$200,000 loss to $99,999 loss $10,000
$300,000 loss to $199,999 loss $5,000
$400,000 loss or worse $0

 

 

 

 

 

When two or more people work a sale, how should credit be shared?

Especially for large or complex sales, it often takes more than one person from the sales team to close the deal. If the two people are in different roles, for example the Account Executive responsible for the account and the Product Specialist responsible for sales of the key product, then both would usually receive full credit. If, however, two different Account Executives work together to close a deal, it may be appropriate to split the credit between them. The basic options are detailed below.

Double quota/double credit

Description: Each participant in a sale receives full quota and full credit for the sale (or “their” piece, e.g. Product Specialists take only their product slice)

Advantages:

  • Strong encouragement for participation of multiple sellers in an opportunity
  • Clear message regarding expectations communicated via quotas

Disadvantages:

  • Difficult to model selling costs in relation to sales productivity
  • Special care must be taken to ensure the team size is appropriate for the opportunity

Appropriate use:

  • When it is possible to anticipate the requirement for participation of each team member in a certain class of selling opportunities
  • When teaming is essential to the execution of the sales process

Credit splits

Description: Credit for all sales is divided among participating team members, with total credit adding to 100% of actual sale value

Advantages:

  • Easy to model and anticipate selling costs in relation to results
  • Opportunities will tend to be handled by the smallest effective team

Disadvantages:

  • Disincentive to team with others due to anticipated reduction in sales credit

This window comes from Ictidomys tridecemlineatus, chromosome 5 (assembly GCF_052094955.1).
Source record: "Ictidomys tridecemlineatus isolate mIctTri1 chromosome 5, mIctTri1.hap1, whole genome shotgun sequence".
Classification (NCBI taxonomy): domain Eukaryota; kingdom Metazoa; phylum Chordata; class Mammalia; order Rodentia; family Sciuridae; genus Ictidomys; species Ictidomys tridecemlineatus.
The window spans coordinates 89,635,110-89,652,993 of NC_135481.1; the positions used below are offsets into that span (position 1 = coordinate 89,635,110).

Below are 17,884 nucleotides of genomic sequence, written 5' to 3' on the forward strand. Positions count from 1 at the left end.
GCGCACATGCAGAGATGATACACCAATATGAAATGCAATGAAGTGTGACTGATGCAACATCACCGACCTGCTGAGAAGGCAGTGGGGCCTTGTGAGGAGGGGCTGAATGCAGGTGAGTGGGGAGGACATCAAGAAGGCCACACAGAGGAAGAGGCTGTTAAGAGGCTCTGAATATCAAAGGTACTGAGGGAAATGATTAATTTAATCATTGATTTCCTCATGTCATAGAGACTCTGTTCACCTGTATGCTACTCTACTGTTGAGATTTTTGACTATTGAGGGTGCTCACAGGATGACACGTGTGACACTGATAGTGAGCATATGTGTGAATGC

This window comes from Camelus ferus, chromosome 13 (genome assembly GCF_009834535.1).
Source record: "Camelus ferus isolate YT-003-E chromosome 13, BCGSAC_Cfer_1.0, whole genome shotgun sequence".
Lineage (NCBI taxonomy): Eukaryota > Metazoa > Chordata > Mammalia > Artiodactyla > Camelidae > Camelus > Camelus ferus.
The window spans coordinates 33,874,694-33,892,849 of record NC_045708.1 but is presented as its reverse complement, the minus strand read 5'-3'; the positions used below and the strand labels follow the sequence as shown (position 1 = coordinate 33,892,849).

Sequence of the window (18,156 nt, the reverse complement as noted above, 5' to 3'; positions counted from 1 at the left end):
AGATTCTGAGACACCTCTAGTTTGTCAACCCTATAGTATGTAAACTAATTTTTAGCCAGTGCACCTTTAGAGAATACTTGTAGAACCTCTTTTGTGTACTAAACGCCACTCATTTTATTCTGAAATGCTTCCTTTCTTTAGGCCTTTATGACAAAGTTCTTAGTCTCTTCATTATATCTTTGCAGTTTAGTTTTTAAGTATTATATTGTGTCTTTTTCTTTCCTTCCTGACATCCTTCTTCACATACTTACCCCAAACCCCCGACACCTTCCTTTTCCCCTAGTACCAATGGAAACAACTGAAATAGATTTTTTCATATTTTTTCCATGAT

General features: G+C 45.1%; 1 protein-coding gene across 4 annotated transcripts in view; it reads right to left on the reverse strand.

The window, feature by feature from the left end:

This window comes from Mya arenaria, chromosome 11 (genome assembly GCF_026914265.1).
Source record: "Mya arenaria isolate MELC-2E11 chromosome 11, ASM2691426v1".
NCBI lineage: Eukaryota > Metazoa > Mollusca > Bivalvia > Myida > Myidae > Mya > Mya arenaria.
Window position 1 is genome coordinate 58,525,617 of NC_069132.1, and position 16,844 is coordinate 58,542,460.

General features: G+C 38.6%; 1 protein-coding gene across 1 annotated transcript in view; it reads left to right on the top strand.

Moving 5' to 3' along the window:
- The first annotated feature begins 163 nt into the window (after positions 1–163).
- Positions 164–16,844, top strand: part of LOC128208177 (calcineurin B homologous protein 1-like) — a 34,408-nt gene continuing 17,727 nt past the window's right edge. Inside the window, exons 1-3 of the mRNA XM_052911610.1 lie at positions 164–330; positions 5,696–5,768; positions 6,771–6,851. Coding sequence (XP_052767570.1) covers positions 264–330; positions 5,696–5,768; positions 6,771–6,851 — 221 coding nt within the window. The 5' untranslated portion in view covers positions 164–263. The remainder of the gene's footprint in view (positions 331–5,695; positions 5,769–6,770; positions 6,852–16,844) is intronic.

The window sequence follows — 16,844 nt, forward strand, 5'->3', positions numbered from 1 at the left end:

• Expectations regarding degree of teaming are not communicated via quotas

Appropriate use:

  • When it is important to be able to assign a team to an opportunity “on the fly”
  • When it is difficult to anticipate the teaming required, and therefore to set quota

There are ample variations on both of these types of incentive, including

  • “Layered quota / layered credit” in which more than two people are involved in a sale (e.g., Account Manager, Product Specialist, and Channel Manager)
  • Split credit with more than 100% of total sales being distributed (e.g., allow up to 200% credit, but with no more than 100% going to any one person/role)

Most complex sale requiring involvement of multiple sales people in most deals benefit from some form of shared sales credit. The appropriate form will depend on the intended coverage model and key accountabilities of each sales role. While the CFO will be concerned about “double paying” when several people receive sales credit and compensation for one sale, these concerns are generally allayed through rigorous modeling of the total cost of the selling function as it relates to overall sales productivity.